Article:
Tuesday, 5 July 2011

Listening to Learn.

The written representations have now been submitted to the Clerk of the Parish Council, Mr Andrew Mallinson and the process was finalized and witnessed at the Parish Council meeting last night.  I now trust that the Parish Council will execute their legal duty in support of our statutory claim.  As this chapter of the allotment saga draws to a close I would like to make a few points that I think are worth some consideration generally, though I do so as a personal opinion and not as a spokesperson for the "Allotment lot" or any other "Group" for that matter. Though I would encourage any group of people that feel they are not being represented the way they would like, to fight their corner - that is both the essence and the crux of democracy.  Best summed up by Montiesquieu:

"The tyranny of a prince in an oligarchy is not so dangerous to the public welfare as the apathy of a citizen in a democracy."

I have been waiting for an allotment for well over 5 years and it has taken me almost a year to go from being jostled around on the aptly named "waiting list", to making written representation and in that time I have gained new knowledge, experience, allies & insights.  Looking back over the whole process reveals a picture that, although tied specifically to the subject of allotments, suggests something about an attitude in local government.  I'd like to share the essence of that insight for consideration by anyone involved in or becoming involved in community issues on a local level.

Unfortunately the subjective opinions of local government officials have been all to regular, and more disturbingly adversarial, throughout this process. I wonder, is this a common attitude in the work of some public servants? Some quotes that spring readily to mind include:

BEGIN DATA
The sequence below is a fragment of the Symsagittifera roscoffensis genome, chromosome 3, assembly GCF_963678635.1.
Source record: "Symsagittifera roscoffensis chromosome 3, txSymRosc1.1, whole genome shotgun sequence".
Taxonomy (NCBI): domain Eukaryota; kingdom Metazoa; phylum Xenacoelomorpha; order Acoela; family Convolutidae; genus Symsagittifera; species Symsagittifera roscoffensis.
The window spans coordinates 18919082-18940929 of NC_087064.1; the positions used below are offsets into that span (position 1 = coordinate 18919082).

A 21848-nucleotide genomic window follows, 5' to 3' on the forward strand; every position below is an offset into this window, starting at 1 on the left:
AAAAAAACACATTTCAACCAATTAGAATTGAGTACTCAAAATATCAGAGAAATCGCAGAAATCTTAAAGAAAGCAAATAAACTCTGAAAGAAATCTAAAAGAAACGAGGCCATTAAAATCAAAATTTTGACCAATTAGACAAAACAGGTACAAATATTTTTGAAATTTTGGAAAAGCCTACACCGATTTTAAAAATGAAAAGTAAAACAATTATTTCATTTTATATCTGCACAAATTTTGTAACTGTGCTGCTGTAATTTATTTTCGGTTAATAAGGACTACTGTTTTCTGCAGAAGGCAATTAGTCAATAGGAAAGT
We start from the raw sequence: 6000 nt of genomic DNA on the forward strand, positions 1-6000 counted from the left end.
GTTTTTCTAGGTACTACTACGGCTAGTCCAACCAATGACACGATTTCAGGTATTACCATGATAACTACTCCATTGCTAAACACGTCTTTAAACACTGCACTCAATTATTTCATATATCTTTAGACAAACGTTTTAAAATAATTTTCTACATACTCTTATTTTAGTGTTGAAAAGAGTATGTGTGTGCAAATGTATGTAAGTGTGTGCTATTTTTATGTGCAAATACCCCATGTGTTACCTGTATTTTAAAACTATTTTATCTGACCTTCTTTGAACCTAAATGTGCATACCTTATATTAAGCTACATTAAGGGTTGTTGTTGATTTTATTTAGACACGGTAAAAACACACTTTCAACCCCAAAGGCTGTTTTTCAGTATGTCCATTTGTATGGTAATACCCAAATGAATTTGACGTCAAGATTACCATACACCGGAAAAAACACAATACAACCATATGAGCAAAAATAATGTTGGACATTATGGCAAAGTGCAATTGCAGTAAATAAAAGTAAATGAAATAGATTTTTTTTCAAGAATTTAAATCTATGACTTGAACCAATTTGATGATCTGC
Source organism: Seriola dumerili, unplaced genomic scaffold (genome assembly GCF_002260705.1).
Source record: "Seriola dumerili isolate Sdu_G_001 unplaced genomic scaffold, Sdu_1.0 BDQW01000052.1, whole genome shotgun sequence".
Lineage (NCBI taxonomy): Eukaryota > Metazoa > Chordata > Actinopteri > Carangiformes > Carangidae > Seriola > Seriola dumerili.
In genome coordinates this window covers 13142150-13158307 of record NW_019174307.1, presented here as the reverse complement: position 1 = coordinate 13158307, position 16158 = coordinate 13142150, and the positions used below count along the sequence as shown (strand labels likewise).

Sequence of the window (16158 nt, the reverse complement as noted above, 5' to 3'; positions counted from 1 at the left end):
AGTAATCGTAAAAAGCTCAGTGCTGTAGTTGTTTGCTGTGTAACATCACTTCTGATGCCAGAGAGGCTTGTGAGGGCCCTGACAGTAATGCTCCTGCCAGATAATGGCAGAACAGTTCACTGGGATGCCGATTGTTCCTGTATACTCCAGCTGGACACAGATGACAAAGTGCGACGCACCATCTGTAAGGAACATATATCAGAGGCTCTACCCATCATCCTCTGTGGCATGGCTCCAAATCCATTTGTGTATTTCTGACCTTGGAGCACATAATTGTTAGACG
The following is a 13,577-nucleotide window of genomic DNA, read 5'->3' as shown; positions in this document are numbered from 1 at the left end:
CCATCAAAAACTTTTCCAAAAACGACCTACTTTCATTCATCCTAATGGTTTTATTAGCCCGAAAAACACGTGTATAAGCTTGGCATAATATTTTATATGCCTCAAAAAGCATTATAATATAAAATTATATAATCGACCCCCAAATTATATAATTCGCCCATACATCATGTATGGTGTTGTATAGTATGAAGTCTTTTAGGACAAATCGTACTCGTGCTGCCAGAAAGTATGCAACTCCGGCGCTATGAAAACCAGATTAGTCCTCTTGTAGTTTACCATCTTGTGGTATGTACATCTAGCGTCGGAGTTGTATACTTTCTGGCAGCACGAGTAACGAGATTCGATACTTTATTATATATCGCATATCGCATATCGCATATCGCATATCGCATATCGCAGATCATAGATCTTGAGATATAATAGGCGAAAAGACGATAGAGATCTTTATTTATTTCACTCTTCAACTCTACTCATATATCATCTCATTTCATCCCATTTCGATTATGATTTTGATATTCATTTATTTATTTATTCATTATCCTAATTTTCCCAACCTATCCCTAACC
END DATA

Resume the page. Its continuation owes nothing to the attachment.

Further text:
"I don't see a need for allotments in Cowling"

"Allotments in the past round here have looked like Soweto!"

"I don't understand why people want allotments when food in the supermarket is so cheap."

"I'm sure it'll just be the allotment lot that will turn up!"

"Have you thought of buying your own land?"

I'm sure it's not all gravy working in local government and I appreciate the need for officials to be adversarial in an objective manner during their work. After all someone has to stand against those that would have it all their own way in society - on the behalf of taxpayers, whilst we're out earning those taxes. Otherwise we might end up with certain people, groups or companies constantly getting widely unpopular decisions called in their favor by local authorities.  Or promises and agreements made by certain, people, groups or companies, (in return for local authority support) not being honored; placing a burden on the community.  But why be subjectively adversarial with the people you want to represent when they invoke their rights?

Why challenge people claiming something both the Crown and Law Lords have decided is a lawful right of the people and have maintained for a hundred years?  Do some local government officials think their personal opinion is beyond the law or the reasoning of the Crown?  Do such subjective view points often over shadow the work of these people?  Is there a common purpose at work here? There's certainly been an all too common disdain shown towards allotments and those wanting them!

Maybe a less judgmental attitude would cut the filibuster in meetings. It might even free up some of their valuable time spent away from their families in the execution of their civic duty. Maybe then the Parish Council could focus on the more thorny, contentious and debatable issues that really would benefit our community from the power of their judgmental appraisal!